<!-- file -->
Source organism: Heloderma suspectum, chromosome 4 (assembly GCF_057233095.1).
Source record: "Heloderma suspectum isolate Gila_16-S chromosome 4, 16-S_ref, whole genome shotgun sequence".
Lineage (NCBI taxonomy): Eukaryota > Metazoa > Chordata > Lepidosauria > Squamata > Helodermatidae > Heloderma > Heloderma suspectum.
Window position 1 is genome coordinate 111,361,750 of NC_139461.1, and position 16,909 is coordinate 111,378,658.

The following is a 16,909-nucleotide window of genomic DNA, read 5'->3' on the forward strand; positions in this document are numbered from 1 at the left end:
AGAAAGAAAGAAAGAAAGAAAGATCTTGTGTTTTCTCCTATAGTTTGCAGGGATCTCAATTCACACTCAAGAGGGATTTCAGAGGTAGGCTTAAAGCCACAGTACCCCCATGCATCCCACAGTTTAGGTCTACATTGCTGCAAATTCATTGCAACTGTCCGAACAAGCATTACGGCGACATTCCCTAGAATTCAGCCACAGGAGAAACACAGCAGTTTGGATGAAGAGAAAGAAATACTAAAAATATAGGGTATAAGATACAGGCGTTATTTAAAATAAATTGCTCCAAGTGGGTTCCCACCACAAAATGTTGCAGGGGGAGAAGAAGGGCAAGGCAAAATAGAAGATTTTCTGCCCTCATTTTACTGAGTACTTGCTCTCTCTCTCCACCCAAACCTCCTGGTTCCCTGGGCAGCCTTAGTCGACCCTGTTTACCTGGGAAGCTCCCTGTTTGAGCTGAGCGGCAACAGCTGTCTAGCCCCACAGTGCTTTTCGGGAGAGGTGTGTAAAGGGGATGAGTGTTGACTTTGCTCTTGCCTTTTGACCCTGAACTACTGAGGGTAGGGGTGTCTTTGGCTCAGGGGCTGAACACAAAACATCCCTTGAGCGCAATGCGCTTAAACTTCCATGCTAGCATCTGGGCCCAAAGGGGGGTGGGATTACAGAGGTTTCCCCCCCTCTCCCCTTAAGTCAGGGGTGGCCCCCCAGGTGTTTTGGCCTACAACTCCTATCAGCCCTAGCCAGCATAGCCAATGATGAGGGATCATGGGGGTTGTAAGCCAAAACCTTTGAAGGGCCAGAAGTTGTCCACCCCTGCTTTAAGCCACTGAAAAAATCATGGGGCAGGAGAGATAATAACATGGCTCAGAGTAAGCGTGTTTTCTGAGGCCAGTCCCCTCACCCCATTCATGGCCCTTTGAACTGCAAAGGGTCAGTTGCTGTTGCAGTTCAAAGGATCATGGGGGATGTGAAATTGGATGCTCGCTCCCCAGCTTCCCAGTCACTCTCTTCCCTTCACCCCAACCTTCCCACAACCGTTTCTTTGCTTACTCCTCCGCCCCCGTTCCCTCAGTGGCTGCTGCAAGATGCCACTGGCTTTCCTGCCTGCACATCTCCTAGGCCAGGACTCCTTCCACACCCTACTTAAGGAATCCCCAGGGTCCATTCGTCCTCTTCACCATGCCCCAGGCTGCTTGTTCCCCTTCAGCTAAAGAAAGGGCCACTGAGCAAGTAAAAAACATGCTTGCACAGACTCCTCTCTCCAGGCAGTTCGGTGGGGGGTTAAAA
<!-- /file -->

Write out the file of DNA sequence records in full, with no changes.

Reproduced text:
Source organism: Heloderma suspectum, chromosome 4 (assembly GCF_057233095.1).
Source record: "Heloderma suspectum isolate Gila_16-S chromosome 4, 16-S_ref, whole genome shotgun sequence".
Lineage (NCBI taxonomy): Eukaryota > Metazoa > Chordata > Lepidosauria > Squamata > Helodermatidae > Heloderma > Heloderma suspectum.
Window position 1 is genome coordinate 111,361,750 of NC_139461.1, and position 16,909 is coordinate 111,378,658.

The following is a 16,909-nucleotide window of genomic DNA, read 5'->3' on the forward strand; positions in this document are numbered from 1 at the left end:
AGAAAGAAAGAAAGAAAGAAAGATCTTGTGTTTTCTCCTATAGTTTGCAGGGATCTCAATTCACACTCAAGAGGGATTTCAGAGGTAGGCTTAAAGCCACAGTACCCCCATGCATCCCACAGTTTAGGTCTACATTGCTGCAAATTCATTGCAACTGTCCGAACAAGCATTACGGCGACATTCCCTAGAATTCAGCCACAGGAGAAACACAGCAGTTTGGATGAAGAGAAAGAAATACTAAAAATATAGGGTATAAGATACAGGCGTTATTTAAAATAAATTGCTCCAAGTGGGTTCCCACCACAAAATGTTGCAGGGGGAGAAGAAGGGCAAGGCAAAATAGAAGATTTTCTGCCCTCATTTTACTGAGTACTTGCTCTCTCTCTCCACCCAAACCTCCTGGTTCCCTGGGCAGCCTTAGTCGACCCTGTTTACCTGGGAAGCTCCCTGTTTGAGCTGAGCGGCAACAGCTGTCTAGCCCCACAGTGCTTTTCGGGAGAGGTGTGTAAAGGGGATGAGTGTTGACTTTGCTCTTGCCTTTTGACCCTGAACTACTGAGGGTAGGGGTGTCTTTGGCTCAGGGGCTGAACACAAAACATCCCTTGAGCGCAATGCGCTTAAACTTCCATGCTAGCATCTGGGCCCAAAGGGGGGTGGGATTACAGAGGTTTCCCCCCCTCTCCCCTTAAGTCAGGGGTGGCCCCCCAGGTGTTTTGGCCTACAACTCCTATCAGCCCTAGCCAGCATAGCCAATGATGAGGGATCATGGGGGTTGTAAGCCAAAACCTTTGAAGGGCCAGAAGTTGTCCACCCCTGCTTTAAGCCACTGAAAAAATCATGGGGCAGGAGAGATAATAACATGGCTCAGAGTAAGCGTGTTTTCTGAGGCCAGTCCCCTCACCCCATTCATGGCCCTTTGAACTGCAAAGGGTCAGTTGCTGTTGCAGTTCAAAGGATCATGGGGGATGTGAAATTGGATGCTCGCTCCCCAGCTTCCCAGTCACTCTCTTCCCTTCACCCCAACCTTCCCACAACCGTTTCTTTGCTTACTCCTCCGCCCCCGTTCCCTCAGTGGCTGCTGCAAGATGCCACTGGCTTTCCTGCCTGCACATCTCCTAGGCCAGGACTCCTTCCACACCCTACTTAAGGAATCCCCAGGGTCCATTCGTCCTCTTCACCATGCCCCAGGCTGCTTGTTCCCCTTCAGCTAAAGAAAGGGCCACTGAGCAAGTAAAAAACATGCTTGCACAGACTCCTCTCTCCAGGCAGTTCGGTGGGGGGTTAAAA